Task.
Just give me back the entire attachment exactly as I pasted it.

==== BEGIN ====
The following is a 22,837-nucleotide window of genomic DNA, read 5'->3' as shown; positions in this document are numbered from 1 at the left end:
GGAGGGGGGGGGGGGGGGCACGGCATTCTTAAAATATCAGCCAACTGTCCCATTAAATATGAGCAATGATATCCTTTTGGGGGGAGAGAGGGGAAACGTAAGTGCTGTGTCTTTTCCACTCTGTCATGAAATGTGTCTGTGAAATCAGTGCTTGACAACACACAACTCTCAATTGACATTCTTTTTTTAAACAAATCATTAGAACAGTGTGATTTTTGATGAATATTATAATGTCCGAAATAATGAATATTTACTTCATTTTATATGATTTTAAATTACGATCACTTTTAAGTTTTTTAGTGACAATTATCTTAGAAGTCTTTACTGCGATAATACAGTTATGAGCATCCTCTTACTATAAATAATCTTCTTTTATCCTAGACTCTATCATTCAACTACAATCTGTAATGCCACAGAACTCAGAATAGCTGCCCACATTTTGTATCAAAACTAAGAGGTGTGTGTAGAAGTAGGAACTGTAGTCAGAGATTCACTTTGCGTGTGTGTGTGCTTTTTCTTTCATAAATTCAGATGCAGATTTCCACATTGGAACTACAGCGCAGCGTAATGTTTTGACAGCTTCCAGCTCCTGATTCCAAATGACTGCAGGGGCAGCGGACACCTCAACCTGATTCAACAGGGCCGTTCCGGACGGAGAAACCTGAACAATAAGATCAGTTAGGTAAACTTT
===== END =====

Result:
The following is a 22,837-nucleotide window of genomic DNA, read 5'->3' as shown; positions in this document are numbered from 1 at the left end:
GGAGGGGGGGGGGGGGGGCACGGCATTCTTAAAATATCAGCCAACTGTCCCATTAAATATGAGCAATGATATCCTTTTGGGGGGAGAGAGGGGAAACGTAAGTGCTGTGTCTTTTCCACTCTGTCATGAAATGTGTCTGTGAAATCAGTGCTTGACAACACACAACTCTCAATTGACATTCTTTTTTTAAACAAATCATTAGAACAGTGTGATTTTTGATGAATATTATAATGTCCGAAATAATGAATATTTACTTCATTTTATATGATTTTAAATTACGATCACTTTTAAGTTTTTTAGTGACAATTATCTTAGAAGTCTTTACTGCGATAATACAGTTATGAGCATCCTCTTACTATAAATAATCTTCTTTTATCCTAGACTCTATCATTCAACTACAATCTGTAATGCCACAGAACTCAGAATAGCTGCCCACATTTTGTATCAAAACTAAGAGGTGTGTGTAGAAGTAGGAACTGTAGTCAGAGATTCACTTTGCGTGTGTGTGTGCTTTTTCTTTCATAAATTCAGATGCAGATTTCCACATTGGAACTACAGCGCAGCGTAATGTTTTGACAGCTTCCAGCTCCTGATTCCAAATGACTGCAGGGGCAGCGGACACCTCAACCTGATTCAACAGGGCCGTTCCGGACGGAGAAACCTGAACAATAAGATCAGTTAGGTAAACTTT